I do buy some benefits, but not in some sort of cookey ‘flavour of the day’ kind of way. Maybe that’s just me. When the trendy set moved on from NLP, I’ve continued to explore it, to test and experiment with the many ideas encompassed within (that’s for another blog post on another day!). For example, I downloaded a mindfulness bell reminder to my mobile phone and tablet. It chimes at random times through the working day. When I hear it, it causes me to stop for a second, check what I am doing at the moment and ask myself the question whether I’m doing the right/ best thing at that time. If I’m not comfortable i shift to a new task. In that sense, i see it as a useful time management tool.
In the school group where I was in Delhi, a gong would sound over the tannoy system twice during the school day. It was a wonderful, soothing sound. The standard practice was that wherever you were, whatever you were doing, you stopped, focused on your breathing for a couple of seconds and then proceeded with your normal activities after it finished. We saw definite calming of the children, improvement of focus in lessons and less aggressive behaviour.
By my reckoning, those are benefits worth having.
So, I was interested to come across this article recently that shares some scientific discoveries about what is going on chemically when people practice mindfulness and conjectures about why those could be beneficial:
Harvard Business Review – Mindfulness Can Literally Change Your Brain
There’s an interesting debate that goes on in most countries when it comes to workplace training and professional development. There are many who believe that whilst the organisation/ employer can legitimately ‘enforce’ training related to the technical skills of the job a person does, they draw the line when the training is about changing or influencing them as a person. The alternative argument is that work today is so entwined with the rest of our lives that it is necessary for us to strive to be the best we can be in all the roles in our lives – not just the workplace, because we cannot isolate one role or domain from the others. If we are unfulfilled and frustrated in aspects of our health, personal relationships or some other part of life we’re not going to be able to perform at our best in our workplace.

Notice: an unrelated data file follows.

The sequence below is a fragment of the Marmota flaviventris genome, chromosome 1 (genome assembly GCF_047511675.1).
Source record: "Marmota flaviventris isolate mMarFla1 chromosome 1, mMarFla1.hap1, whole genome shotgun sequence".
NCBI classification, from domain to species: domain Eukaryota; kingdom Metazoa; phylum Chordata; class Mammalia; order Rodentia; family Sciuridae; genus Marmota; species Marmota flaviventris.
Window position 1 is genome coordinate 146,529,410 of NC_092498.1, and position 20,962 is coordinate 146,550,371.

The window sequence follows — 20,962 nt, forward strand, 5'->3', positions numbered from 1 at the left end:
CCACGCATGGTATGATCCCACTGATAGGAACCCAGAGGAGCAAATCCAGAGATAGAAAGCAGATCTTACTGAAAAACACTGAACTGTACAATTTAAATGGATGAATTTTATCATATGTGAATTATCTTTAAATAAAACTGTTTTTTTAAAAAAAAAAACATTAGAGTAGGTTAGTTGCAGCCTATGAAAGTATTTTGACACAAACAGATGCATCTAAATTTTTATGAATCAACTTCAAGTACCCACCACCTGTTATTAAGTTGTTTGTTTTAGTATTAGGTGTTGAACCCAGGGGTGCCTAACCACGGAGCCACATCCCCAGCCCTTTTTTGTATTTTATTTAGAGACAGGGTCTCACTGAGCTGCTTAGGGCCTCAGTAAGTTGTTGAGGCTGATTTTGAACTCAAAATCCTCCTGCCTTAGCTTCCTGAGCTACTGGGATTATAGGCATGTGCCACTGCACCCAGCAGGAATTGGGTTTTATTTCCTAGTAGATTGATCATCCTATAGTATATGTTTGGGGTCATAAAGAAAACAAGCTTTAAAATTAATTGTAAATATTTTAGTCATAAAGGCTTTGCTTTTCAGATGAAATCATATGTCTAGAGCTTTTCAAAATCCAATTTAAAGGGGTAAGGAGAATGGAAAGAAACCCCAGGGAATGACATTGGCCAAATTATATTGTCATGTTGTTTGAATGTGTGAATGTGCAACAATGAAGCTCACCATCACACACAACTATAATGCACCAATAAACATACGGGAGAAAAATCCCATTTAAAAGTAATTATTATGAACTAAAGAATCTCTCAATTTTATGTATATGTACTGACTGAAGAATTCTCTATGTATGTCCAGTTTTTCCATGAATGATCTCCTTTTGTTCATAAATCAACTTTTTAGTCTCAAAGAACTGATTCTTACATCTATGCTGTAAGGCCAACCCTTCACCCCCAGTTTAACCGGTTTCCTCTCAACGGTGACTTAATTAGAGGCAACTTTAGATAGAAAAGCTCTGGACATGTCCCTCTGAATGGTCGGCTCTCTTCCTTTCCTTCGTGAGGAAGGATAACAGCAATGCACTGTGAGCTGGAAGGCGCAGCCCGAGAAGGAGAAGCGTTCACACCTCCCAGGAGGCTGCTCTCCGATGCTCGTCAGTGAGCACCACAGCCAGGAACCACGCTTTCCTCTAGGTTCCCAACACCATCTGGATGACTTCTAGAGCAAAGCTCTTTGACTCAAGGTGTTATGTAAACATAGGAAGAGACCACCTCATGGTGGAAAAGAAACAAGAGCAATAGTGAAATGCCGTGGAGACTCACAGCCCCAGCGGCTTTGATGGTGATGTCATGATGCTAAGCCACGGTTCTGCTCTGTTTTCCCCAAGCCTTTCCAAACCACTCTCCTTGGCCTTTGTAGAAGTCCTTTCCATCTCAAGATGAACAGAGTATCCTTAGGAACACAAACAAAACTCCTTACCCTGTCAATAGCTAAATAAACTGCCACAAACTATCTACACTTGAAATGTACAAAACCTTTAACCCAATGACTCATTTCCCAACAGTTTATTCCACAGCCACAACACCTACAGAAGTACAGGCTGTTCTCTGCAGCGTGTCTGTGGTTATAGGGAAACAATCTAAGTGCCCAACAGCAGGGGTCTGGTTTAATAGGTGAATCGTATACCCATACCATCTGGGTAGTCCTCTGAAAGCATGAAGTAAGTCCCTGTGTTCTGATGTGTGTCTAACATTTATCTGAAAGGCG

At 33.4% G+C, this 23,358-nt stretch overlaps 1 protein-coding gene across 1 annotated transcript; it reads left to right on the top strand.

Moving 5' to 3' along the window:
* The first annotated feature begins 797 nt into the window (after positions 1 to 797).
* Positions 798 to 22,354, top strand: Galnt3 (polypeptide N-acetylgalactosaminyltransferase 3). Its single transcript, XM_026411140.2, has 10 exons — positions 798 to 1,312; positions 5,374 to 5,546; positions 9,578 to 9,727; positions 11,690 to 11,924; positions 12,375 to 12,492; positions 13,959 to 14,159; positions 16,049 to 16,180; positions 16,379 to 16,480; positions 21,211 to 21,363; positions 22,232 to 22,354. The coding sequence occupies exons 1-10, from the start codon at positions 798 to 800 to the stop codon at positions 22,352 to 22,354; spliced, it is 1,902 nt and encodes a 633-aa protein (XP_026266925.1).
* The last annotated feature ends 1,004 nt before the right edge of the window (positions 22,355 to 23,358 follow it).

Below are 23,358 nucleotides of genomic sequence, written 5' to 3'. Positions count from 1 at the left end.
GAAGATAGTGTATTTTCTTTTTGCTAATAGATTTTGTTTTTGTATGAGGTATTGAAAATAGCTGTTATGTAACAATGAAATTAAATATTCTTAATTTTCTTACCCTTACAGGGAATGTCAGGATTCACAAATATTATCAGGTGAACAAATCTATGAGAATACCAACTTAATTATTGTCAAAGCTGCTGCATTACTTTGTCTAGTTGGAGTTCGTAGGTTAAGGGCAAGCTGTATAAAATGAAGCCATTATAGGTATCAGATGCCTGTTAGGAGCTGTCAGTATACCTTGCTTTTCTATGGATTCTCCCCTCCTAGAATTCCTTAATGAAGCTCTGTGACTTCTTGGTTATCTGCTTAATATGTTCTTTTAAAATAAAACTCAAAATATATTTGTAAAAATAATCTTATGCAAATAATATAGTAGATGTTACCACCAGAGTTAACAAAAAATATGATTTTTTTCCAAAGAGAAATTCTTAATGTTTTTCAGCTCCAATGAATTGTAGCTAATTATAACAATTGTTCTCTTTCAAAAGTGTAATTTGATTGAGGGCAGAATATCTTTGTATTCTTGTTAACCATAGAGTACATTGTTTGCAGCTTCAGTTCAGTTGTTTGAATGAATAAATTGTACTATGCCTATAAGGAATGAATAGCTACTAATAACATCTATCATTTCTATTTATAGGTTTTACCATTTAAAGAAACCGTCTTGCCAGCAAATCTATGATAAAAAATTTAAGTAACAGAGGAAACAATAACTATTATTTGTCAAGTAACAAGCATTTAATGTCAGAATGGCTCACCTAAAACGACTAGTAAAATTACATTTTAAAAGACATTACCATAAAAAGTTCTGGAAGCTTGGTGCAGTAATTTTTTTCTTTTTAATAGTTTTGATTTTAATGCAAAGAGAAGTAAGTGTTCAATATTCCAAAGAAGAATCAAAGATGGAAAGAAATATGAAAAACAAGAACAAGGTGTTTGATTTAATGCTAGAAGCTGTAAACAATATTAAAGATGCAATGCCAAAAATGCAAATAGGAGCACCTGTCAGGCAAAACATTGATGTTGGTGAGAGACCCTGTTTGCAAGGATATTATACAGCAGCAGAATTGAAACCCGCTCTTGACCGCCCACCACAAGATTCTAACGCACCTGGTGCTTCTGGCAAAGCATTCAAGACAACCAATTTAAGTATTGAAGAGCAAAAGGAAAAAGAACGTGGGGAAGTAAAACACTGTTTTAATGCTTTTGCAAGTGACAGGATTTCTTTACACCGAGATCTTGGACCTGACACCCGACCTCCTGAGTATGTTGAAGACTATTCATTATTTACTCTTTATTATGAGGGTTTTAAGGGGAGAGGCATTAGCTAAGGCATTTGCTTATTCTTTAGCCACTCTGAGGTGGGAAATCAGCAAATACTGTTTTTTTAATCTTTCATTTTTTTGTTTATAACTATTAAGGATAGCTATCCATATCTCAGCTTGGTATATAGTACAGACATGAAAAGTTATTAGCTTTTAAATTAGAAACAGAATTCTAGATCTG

As I suggested earlier, not everyone is ready to jump on the Mindfulness bandwagon or to welcome it as a panacea for all workplace ills.
Here are two recent articles that focus on the doubts, on the potential negatives;
Huffington Post – Is Mindfulness Harmful?
Fast Company – The Downside to Mindfulness Practices at Work
Ultimately, the personal development ‘industry’ is there to make money. Telling the world that what you taught last year is still the best thing to be doing today doesn’t pay. So, we need to be discerning about ‘flavour of the month’ solutions. When we find things that work for us, individually or collectively to be “my best me”, I believe what’s more important is to build the practice in to our habits and keep it there for the longer term – not to pick it up, do it, benefit, but then drop the habit because something new and shiny comes across the radar. In that, I believe Mindfulness practices can be a useful part of our long term habits.
Filed under: Educators of tomorrow, Life, School | Tagged: Fast Company, Flow, HBR, Huffington Post, Mihalyi Csikszentmihalyi, Mindfulness, personal development, professional development, stress, workplace | Leave a comment »